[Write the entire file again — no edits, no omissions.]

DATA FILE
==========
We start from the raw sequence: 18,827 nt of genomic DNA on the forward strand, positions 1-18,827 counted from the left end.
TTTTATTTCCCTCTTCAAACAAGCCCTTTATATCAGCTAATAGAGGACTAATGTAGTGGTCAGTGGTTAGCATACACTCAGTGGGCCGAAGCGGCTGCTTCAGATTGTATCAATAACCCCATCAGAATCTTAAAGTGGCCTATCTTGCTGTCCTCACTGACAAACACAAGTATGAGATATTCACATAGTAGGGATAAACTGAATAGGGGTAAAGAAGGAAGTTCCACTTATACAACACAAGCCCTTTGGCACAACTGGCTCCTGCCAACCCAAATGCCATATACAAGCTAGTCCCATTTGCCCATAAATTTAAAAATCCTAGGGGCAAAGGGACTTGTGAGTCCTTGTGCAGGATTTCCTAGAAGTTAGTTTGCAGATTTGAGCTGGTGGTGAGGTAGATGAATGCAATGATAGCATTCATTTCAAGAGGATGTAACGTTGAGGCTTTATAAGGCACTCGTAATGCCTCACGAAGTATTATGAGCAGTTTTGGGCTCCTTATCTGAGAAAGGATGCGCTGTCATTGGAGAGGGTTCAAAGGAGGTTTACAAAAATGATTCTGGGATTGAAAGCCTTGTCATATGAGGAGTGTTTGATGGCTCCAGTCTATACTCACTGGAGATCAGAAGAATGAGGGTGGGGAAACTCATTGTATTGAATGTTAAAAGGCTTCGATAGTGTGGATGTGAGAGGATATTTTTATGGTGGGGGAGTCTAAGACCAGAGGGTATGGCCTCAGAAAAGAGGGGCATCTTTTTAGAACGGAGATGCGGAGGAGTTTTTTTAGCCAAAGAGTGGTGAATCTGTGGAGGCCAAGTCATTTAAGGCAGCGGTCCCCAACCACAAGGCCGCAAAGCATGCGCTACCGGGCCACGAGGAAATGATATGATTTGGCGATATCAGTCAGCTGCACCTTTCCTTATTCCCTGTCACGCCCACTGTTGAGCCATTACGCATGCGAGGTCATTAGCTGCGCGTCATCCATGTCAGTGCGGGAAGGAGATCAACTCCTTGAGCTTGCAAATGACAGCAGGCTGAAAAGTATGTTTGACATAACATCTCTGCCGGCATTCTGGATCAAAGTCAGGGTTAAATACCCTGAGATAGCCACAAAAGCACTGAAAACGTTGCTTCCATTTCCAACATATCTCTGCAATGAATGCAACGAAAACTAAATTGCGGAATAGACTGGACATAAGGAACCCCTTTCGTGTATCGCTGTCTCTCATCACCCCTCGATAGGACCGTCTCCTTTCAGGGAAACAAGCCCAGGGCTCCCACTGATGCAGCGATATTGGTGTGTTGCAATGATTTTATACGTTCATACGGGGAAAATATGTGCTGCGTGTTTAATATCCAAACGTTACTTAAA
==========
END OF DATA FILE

We start from the raw sequence: 18,827 nt of genomic DNA on the forward strand, positions 1-18,827 counted from the left end.
TTTTATTTCCCTCTTCAAACAAGCCCTTTATATCAGCTAATAGAGGACTAATGTAGTGGTCAGTGGTTAGCATACACTCAGTGGGCCGAAGCGGCTGCTTCAGATTGTATCAATAACCCCATCAGAATCTTAAAGTGGCCTATCTTGCTGTCCTCACTGACAAACACAAGTATGAGATATTCACATAGTAGGGATAAACTGAATAGGGGTAAAGAAGGAAGTTCCACTTATACAACACAAGCCCTTTGGCACAACTGGCTCCTGCCAACCCAAATGCCATATACAAGCTAGTCCCATTTGCCCATAAATTTAAAAATCCTAGGGGCAAAGGGACTTGTGAGTCCTTGTGCAGGATTTCCTAGAAGTTAGTTTGCAGATTTGAGCTGGTGGTGAGGTAGATGAATGCAATGATAGCATTCATTTCAAGAGGATGTAACGTTGAGGCTTTATAAGGCACTCGTAATGCCTCACGAAGTATTATGAGCAGTTTTGGGCTCCTTATCTGAGAAAGGATGCGCTGTCATTGGAGAGGGTTCAAAGGAGGTTTACAAAAATGATTCTGGGATTGAAAGCCTTGTCATATGAGGAGTGTTTGATGGCTCCAGTCTATACTCACTGGAGATCAGAAGAATGAGGGTGGGGAAACTCATTGTATTGAATGTTAAAAGGCTTCGATAGTGTGGATGTGAGAGGATATTTTTATGGTGGGGGAGTCTAAGACCAGAGGGTATGGCCTCAGAAAAGAGGGGCATCTTTTTAGAACGGAGATGCGGAGGAGTTTTTTTAGCCAAAGAGTGGTGAATCTGTGGAGGCCAAGTCATTTAAGGCAGCGGTCCCCAACCACAAGGCCGCAAAGCATGCGCTACCGGGCCACGAGGAAATGATATGATTTGGCGATATCAGTCAGCTGCACCTTTCCTTATTCCCTGTCACGCCCACTGTTGAGCCATTACGCATGCGAGGTCATTAGCTGCGCGTCATCCATGTCAGTGCGGGAAGGAGATCAACTCCTTGAGCTTGCAAATGACAGCAGGCTGAAAAGTATGTTTGACATAACATCTCTGCCGGCATTCTGGATCAAAGTCAGGGTTAAATACCCTGAGATAGCCACAAAAGCACTGAAAACGTTGCTTCCATTTCCAACATATCTCTGCAATGAATGCAACGAAAACTAAATTGCGGAATAGACTGGACATAAGGAACCCCTTTCGTGTATCGCTGTCTCTCATCACCCCTCGATAGGACCGTCTCCTTTCAGGGAAACAAGCCCAGGGCTCCCACTGATGCAGCGATATTGGTGTGTTGCAATGATTTTATACGTTCATACGGGGAAAATATGTGCTGCGTGTTTAATATCCAAACGTTACTTAAA